PLANET GRANITE BLOG

Bouldering

By: Jon Meltzer

BOULDERER IS A WORD

It’s true, rock climbing requires some technical knowledge. We need to know how to tie a variety of knots, as well as ways to manage slack and get down from the summit safely. We need to have gear (many of us tend to go overboard with racks upon racks of carabiners, slings, cams and other various baubles). We need marathon endurance to tackle gigantic, wandering routes that disappear into the clouds. Right?

… Well, not exactly. There are several other ways to climb. One type is distilled down to all but the most rudimentary parts – (wo)man versus rock. We remove the need for gear and ropes, and forgo long, wandering routes that take hours, even days, to complete. We climb shorter things – called “problems” as opposed to “routes” –  usually under 15 feet and without ropes.  These problems can require more nuanced, precise and oftentimes, powerful movements. We call this bouldering, and it’s a sport, activity and lifestyle all its own.
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Plan Your Climbing Trip

By: Ty Baxter

‘Tis the season! Whether your heart is set on Red River Gorge, Indian Creek or Red Rocks, it’s officially climbing season somewhere. You’ve watched the weather, acquired all the gear and downloaded the crags on your app…now what?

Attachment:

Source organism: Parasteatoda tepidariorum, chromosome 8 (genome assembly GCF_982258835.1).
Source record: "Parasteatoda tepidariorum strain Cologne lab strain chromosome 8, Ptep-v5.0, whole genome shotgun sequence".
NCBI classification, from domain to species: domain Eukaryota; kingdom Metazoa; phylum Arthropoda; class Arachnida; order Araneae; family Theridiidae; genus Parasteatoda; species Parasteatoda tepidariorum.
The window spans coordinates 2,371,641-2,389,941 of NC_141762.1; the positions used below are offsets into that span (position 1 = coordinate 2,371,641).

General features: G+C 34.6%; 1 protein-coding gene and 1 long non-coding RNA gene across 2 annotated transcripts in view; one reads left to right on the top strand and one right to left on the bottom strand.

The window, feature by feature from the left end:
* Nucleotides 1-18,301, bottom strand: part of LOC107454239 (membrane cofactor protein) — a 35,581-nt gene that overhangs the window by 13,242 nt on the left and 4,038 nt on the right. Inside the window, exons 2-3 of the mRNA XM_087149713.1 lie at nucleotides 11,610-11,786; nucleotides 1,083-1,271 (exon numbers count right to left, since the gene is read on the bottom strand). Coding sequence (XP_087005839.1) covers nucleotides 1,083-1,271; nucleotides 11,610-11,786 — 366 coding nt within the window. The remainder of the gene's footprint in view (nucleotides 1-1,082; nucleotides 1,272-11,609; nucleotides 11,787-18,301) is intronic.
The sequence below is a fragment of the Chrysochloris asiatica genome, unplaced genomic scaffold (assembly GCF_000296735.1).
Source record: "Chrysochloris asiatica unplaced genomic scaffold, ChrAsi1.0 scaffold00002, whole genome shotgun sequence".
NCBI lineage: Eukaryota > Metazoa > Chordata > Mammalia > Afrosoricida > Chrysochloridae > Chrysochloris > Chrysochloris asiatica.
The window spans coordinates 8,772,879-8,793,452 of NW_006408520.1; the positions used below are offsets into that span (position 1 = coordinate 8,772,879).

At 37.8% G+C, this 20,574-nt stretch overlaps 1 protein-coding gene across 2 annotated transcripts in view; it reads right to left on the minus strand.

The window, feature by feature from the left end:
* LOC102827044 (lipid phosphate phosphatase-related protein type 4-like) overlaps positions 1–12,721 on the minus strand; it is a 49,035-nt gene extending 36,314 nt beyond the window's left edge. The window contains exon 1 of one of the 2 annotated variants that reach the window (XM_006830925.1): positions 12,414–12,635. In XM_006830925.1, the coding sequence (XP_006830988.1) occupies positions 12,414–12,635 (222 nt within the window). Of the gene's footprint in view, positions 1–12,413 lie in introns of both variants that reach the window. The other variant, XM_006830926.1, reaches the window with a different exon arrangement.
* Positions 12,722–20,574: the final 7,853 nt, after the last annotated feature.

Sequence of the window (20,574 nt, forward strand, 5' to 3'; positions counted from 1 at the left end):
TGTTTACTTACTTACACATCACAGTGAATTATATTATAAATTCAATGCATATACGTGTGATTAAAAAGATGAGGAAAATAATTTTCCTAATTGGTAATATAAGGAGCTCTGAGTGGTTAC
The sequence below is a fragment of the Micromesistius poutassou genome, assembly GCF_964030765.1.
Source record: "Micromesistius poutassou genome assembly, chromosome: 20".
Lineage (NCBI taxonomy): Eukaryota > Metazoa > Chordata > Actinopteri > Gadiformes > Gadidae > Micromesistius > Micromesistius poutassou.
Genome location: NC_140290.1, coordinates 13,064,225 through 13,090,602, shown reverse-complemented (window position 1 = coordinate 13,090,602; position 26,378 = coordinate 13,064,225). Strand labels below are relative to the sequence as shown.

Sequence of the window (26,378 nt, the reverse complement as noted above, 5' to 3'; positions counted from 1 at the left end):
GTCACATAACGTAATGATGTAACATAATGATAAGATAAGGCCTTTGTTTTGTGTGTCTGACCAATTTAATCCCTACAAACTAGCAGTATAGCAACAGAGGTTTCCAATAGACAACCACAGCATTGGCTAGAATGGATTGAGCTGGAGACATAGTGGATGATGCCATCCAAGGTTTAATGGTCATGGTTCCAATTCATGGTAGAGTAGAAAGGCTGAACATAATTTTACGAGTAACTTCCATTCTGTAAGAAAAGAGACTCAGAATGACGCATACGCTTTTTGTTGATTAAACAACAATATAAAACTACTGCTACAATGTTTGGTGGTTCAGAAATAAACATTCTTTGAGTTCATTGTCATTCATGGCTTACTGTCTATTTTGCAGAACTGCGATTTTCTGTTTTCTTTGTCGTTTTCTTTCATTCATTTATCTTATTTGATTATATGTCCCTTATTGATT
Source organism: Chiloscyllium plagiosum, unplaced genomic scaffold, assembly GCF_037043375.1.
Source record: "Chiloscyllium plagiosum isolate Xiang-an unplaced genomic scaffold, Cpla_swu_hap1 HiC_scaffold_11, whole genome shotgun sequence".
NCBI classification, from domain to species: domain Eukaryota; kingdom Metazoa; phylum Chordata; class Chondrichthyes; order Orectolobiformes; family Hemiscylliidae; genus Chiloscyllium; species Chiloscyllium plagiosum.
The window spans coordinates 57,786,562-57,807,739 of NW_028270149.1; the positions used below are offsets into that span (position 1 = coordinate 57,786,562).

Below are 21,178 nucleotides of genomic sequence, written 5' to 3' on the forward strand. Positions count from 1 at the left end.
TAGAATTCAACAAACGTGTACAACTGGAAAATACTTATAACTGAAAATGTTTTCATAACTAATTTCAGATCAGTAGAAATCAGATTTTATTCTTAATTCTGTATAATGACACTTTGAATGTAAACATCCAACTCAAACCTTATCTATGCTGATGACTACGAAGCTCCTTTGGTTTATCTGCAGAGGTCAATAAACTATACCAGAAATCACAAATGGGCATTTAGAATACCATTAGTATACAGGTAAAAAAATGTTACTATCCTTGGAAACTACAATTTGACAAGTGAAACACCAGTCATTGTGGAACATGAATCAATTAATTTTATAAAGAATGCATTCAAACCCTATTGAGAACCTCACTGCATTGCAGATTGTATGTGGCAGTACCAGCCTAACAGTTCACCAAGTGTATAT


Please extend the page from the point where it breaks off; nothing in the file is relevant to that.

Make sure your t’s are crossed and i’s are dotted by checking out these quick tips for planning your climbing trip.Read More…

Van Life

By: Kim Tellez

When I’m in Rifle, all I want to do is climb. From the moment I wake up, I’m ready to take off and jump on the warm-up routes. I sleep with the guide book next to my pillow. On a sheet of scratch paper sticking out of the book is the list of routes I carefully chose the night before. I’m still a bit impatient, like a kid at Disneyland, but I’m working on it.  As the sun creeps over my van, I get out and walk around and pace around my climbing partner’s car, who is usually still fast asleep. I might even bump into his car a few times to get the ball rolling.

Sometimes though, it’s still pretty cold outside, which means the rock is also probably still cold and not quite ready to climb. So how should I best use this time to prepare for the ensuing Rifle training day? I know that once we start climbing and exchanging belays, there won’t be time to eat a whole meal.Read More…